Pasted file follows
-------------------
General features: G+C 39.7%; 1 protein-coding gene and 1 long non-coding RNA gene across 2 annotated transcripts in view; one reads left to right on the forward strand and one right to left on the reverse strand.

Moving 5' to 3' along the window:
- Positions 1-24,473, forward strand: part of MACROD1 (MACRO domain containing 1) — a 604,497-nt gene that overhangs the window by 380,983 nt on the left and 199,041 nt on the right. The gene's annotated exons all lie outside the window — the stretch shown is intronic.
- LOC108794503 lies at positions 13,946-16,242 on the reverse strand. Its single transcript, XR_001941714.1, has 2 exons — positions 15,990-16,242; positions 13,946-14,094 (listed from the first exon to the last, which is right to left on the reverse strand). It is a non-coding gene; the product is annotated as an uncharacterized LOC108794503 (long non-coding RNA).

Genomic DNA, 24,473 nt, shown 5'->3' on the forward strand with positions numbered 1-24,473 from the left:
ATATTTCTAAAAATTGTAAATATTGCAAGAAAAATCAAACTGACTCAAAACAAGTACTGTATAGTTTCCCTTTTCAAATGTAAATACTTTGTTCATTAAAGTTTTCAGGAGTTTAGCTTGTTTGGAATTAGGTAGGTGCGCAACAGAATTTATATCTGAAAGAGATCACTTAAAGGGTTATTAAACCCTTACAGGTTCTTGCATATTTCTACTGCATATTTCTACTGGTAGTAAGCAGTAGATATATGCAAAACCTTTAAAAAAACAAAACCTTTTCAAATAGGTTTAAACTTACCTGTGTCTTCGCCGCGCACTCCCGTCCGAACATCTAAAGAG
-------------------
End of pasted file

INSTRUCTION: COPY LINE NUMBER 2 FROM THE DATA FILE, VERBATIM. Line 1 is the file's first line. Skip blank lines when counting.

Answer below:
Moving 5' to 3' along the window: